NEW YORK: The former head of the scandal-tainted oil-for-food programme has resigned from the United Nations, hours before he is expected to be accused of getting kickbacks from the $US67 billion ($NZ98.3 billion) operation.
A UN-established Independent Inquiry Committee, led by former US Federal Reserve Chairman Paul Volcker, plans to release its third interim report on allegations of corruption in the humanitarian programme for Iraq, which began in 1996 and ended in 2003.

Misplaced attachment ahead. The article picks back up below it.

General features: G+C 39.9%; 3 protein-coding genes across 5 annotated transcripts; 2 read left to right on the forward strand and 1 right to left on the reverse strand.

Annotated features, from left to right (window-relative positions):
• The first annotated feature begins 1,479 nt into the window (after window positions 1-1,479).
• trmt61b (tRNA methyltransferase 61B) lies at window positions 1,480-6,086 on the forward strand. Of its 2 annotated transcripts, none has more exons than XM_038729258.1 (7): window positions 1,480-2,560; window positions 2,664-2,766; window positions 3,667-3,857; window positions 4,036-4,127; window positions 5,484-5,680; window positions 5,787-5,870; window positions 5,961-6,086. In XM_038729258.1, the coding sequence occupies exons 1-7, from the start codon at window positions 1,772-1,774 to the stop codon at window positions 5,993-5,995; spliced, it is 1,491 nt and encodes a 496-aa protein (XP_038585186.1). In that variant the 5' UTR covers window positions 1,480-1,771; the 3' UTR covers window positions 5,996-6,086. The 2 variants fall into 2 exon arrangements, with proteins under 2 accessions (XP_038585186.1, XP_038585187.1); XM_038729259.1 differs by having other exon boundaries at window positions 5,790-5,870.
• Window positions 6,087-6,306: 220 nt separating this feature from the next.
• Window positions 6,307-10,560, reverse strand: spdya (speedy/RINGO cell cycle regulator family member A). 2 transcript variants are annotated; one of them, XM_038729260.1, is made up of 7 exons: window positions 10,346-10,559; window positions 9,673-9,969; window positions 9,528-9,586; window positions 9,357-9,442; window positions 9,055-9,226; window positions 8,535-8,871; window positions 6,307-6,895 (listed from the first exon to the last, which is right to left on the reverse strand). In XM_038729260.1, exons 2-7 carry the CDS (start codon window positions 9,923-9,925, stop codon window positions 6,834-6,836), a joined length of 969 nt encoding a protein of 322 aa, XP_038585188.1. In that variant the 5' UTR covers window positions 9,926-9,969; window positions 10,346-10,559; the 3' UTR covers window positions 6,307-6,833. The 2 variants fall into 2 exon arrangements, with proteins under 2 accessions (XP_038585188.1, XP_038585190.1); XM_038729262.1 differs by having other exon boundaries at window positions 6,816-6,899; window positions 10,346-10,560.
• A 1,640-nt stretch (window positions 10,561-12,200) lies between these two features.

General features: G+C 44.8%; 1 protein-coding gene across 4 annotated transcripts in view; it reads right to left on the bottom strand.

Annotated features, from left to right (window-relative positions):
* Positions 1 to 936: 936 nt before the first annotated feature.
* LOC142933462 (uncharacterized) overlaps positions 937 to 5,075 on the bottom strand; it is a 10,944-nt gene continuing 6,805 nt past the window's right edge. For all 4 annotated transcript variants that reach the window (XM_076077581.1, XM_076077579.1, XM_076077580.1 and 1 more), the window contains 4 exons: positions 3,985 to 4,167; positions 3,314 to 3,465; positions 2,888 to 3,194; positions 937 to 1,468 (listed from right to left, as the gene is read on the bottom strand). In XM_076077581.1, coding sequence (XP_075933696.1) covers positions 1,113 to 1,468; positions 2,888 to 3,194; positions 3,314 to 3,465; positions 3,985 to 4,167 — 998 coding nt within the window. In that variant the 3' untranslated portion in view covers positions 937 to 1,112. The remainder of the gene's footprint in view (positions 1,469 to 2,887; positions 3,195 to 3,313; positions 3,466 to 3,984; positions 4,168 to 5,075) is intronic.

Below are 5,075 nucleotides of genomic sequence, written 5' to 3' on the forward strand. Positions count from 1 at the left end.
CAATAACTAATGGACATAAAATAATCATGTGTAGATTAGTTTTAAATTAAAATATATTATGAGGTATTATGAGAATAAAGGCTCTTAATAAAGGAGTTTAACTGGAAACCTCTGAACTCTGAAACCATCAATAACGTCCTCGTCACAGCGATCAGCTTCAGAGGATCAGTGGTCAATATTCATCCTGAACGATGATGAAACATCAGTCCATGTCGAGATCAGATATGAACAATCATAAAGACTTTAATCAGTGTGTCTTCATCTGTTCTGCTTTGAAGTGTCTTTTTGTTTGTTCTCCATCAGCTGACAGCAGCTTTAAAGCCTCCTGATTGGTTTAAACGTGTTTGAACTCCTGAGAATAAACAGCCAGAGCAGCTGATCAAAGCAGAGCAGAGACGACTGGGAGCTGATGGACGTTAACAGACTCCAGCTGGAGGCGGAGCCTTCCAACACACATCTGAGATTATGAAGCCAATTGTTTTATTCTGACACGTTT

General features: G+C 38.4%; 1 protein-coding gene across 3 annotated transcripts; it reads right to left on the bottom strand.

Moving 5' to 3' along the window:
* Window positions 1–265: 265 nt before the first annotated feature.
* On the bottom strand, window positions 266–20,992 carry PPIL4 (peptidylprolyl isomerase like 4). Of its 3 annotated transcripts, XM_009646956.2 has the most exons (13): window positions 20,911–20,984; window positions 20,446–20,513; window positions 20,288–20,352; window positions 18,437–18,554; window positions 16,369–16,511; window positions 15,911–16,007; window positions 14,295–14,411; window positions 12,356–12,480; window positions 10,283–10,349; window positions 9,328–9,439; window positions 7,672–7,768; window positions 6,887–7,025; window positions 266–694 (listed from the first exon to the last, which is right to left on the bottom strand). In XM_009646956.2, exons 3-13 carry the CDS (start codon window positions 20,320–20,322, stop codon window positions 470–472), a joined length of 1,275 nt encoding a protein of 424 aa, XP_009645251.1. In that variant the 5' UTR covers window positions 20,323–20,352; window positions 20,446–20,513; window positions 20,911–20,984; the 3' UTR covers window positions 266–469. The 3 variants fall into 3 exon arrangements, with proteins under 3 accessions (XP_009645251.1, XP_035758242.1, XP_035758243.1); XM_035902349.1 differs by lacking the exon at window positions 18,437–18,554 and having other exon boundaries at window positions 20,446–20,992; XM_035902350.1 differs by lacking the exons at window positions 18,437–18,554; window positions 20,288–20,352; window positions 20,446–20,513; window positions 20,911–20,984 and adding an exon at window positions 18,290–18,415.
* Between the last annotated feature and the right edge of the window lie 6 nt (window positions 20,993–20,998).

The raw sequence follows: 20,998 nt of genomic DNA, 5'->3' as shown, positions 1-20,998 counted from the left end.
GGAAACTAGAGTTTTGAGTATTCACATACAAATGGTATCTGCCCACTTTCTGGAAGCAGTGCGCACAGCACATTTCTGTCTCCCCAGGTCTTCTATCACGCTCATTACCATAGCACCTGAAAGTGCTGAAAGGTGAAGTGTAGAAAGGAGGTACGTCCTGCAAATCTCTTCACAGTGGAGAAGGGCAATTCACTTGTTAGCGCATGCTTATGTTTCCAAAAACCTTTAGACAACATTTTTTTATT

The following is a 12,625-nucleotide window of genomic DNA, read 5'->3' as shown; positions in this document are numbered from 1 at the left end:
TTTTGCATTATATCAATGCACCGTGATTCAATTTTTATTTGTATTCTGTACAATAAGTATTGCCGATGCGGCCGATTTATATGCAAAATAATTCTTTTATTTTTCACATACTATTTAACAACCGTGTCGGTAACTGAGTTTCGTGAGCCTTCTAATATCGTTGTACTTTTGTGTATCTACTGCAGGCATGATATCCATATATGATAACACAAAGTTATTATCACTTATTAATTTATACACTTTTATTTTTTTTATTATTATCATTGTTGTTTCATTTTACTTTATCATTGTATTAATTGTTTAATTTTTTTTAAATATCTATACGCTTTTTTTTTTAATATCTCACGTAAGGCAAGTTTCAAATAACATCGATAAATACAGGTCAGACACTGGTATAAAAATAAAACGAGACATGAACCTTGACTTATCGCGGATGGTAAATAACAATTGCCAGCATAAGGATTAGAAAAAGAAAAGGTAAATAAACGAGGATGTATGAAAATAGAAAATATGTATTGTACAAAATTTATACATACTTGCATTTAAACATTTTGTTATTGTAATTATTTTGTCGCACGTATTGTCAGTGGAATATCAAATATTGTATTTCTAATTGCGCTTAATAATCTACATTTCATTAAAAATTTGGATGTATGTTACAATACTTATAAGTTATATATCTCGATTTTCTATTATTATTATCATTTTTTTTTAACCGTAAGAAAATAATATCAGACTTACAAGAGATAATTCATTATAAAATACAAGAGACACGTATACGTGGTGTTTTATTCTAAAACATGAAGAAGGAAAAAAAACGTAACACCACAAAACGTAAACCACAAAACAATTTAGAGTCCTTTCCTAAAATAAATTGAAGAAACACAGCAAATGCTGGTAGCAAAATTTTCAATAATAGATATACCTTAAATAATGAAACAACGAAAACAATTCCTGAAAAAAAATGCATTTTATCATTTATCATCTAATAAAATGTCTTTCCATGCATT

Benon Sevan, the former executive director of the programme, is to be accused of getting cash for steering Iraqi oil contracts to an Egyptian trader and of refusing to co-operate with the Volcker panel, his attorney Eric Lewis said. Sevan has denied the allegations.
On Sunday, Lewis distributed a letter from Sevan, 67, to UN Secretary-General Kofi Annan resigning from his current job, which he was given after he retired.
The $US1-a-year post carries immunity and was meant to ensure he would co-operate with the probe. But Sevan may have preempted a dismissal from this arrangement as the United Nations in the past has taken action against staff fingered in the Volcker report.
(apologies the link isn’t more ‘international’)